If all humans were machines, we would always be able to acknowledge, respond and be aware of every single thing our hundreds or thousands of friends post. Unfortunately, as we're not synthetically wired social cyborgs, this isn't possible. No one has the time, energy or will to respond to every post which pops up online.
As a result of not always being able to respond, gaps and silences are created which often give off unintended messages to our friends and connections. They begin to believe we don't agree with or care for them or their interests, beliefs and lives.
For example, what if an online friend has a baby and posts their pictures online, and yet we haven't been on Facebook for a week or so because life's gotten busy? What will they likely think of us? At the least we'd be labeled lazy, at the most, uncaring or even jealous, which in turn would create a distance or rift in the relationship.
No matter how our gaps or silences are interpreted from whatever our posts' subject matter isn't the point. It's the fact that they are interpreted which creates the problem. We take meaning from replies or responses not being given to our posts, which leads us to believe some kind of distance, disagreement or ill will is going on, when usually none exists.
This isn't only a problem of misinterpretation by absence of response—misunderstanding also surfaces through online posts which lack subject context and the natural benefits of face-to-face communication.
We often know what we're talking about, and the modern issues we address, but take for granted that others might not. The relevance, seriousness or lightheartedness of certain things may therefore be lost on others, which often leads to offence.
Similarly, without the advantages of communication which includes facial queues, tone, intonation, hand gestures, eye contact and body posture, our posts are left to rely on black and white words which don't always adequately convey the intricate nuances of human emotion and feeling which are crucial in meaning making.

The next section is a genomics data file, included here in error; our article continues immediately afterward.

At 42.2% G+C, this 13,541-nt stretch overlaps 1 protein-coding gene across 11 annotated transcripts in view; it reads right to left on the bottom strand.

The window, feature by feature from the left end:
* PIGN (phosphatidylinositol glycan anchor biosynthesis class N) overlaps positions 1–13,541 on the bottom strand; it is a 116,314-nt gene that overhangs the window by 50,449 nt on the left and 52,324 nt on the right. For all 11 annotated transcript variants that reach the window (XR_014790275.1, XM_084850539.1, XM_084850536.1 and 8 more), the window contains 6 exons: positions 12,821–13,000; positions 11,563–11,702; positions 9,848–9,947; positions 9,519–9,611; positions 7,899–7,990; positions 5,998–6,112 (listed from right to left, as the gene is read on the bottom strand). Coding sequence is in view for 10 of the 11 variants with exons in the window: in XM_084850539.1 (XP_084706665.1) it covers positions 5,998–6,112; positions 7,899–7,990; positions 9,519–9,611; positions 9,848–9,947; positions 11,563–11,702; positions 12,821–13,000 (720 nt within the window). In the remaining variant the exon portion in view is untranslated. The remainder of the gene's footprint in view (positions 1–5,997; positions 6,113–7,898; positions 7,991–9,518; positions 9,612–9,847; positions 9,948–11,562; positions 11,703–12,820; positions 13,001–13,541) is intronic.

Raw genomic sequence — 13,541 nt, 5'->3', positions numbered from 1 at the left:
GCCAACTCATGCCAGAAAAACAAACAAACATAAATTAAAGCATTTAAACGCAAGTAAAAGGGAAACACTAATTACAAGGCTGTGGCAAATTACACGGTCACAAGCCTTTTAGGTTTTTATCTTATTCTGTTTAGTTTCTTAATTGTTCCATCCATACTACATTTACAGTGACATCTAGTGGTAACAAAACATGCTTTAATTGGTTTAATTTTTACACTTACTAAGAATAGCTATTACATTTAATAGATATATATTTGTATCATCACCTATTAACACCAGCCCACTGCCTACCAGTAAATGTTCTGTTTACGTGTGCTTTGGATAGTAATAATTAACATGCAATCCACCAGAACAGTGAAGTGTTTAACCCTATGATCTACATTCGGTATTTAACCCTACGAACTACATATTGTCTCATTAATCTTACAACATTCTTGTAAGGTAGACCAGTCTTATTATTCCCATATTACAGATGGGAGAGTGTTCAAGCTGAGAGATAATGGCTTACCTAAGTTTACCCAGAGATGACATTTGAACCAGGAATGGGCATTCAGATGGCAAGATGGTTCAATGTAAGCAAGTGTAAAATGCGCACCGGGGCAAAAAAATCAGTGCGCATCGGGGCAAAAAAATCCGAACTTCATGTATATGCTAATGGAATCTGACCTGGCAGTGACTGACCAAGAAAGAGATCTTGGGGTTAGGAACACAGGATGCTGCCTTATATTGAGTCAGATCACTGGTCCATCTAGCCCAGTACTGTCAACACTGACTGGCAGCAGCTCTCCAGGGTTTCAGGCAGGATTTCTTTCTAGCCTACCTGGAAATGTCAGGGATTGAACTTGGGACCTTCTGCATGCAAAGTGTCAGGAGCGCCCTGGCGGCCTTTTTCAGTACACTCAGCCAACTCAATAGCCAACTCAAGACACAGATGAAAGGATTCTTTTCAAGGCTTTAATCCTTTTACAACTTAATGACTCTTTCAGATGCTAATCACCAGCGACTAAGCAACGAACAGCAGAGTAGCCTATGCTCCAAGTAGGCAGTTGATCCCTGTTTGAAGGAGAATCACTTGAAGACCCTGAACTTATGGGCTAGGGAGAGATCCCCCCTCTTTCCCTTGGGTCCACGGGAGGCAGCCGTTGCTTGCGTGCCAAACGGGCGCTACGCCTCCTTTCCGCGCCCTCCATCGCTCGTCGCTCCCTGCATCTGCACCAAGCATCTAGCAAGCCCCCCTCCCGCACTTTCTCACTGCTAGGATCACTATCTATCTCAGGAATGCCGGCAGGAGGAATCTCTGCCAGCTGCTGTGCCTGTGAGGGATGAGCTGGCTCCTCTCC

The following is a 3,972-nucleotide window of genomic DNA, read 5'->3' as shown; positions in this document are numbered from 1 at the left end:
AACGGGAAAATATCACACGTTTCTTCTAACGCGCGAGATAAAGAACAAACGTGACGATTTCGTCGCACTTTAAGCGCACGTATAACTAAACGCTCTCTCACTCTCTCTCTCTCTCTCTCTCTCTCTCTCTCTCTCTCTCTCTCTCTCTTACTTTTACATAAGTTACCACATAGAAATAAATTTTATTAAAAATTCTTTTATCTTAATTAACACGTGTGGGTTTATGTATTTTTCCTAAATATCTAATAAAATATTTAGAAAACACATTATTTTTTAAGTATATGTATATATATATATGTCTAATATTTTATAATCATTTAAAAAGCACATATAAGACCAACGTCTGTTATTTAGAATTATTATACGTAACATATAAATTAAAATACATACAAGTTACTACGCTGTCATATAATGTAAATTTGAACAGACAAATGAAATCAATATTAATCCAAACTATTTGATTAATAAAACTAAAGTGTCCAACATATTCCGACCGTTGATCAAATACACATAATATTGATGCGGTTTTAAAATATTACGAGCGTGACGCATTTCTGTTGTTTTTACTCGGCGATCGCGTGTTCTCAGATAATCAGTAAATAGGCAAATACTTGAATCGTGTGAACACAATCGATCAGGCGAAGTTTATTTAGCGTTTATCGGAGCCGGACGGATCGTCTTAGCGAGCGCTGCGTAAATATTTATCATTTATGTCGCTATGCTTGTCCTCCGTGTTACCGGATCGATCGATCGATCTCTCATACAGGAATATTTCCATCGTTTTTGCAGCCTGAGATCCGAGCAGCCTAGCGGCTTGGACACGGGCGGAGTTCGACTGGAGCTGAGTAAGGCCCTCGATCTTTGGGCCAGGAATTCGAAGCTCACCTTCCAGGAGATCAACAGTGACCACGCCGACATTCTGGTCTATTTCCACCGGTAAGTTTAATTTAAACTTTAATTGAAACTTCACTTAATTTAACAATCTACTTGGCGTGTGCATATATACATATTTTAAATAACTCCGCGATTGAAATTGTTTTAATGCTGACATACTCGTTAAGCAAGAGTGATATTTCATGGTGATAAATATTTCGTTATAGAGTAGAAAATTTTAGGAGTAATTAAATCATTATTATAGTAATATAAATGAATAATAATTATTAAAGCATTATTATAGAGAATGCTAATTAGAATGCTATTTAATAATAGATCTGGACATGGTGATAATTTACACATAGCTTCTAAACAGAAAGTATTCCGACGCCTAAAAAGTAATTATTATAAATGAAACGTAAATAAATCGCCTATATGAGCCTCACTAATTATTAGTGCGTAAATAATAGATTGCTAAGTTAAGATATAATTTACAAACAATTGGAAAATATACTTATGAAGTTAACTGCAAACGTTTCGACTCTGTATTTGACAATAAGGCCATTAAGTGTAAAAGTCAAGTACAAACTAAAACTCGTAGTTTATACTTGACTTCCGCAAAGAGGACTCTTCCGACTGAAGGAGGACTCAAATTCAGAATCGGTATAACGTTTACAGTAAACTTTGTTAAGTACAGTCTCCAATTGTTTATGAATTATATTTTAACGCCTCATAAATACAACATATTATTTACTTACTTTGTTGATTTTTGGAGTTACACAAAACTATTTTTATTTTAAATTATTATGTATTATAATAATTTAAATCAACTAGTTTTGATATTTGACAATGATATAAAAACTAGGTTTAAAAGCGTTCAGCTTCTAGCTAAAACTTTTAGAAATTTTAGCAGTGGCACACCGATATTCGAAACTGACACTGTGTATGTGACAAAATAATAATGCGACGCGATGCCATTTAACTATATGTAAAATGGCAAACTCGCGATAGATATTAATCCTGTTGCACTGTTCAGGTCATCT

Add to this emojis, which are often more humorous than meaningful, and our own interesting uses of the English language, and misinterpretation often becomes the least of our problems.
These issues are created by the inherent faults of social networking platforms themselves. We, however, often fall prey to believing the problem liesin the shortcomings of those we know.
A powerful tool
Again, these problems aren't unsolvable, but are issues which require us to demonstrate good common sense, graciousness, and a willingness to believe the best about others:
'Love is patient, love is kind. It does not envy, it does not boast, it is not proud. It does not dishonor others, it is not self-seeking, it is not easily angered, it keeps no record of wrongs. Love does not delight in evil but rejoices with the truth. It always protects, always trusts, always hopes, always perseveres'
Social networking provides an amazing opportunity for mankind to interact with each other in a way which demonstrates the character of Christ, His love and purposes. It's also one modern 'hill' from which we can shine the light of the gospel and Biblical truth to as many people as possible.
If we're aware of its inherent solvable problems, and our own natural tendencies to allow fleshly concerns to overtake spiritual ones, social networking can be a powerful tool for communication, relationships, and for the Lord.
Tim has lived on the Gold Coast in Queensland for most of his life. He has a BA in Journalism and Writing, a Graduate Diploma of Education and an Associate of Theology degree, and has taught in Christian Education for just over six years. He enjoys writing, bodyboarding and watching movies.
Tim Price's previous articles may be viewed at http://www.pressserviceinternational.org/tim-price.html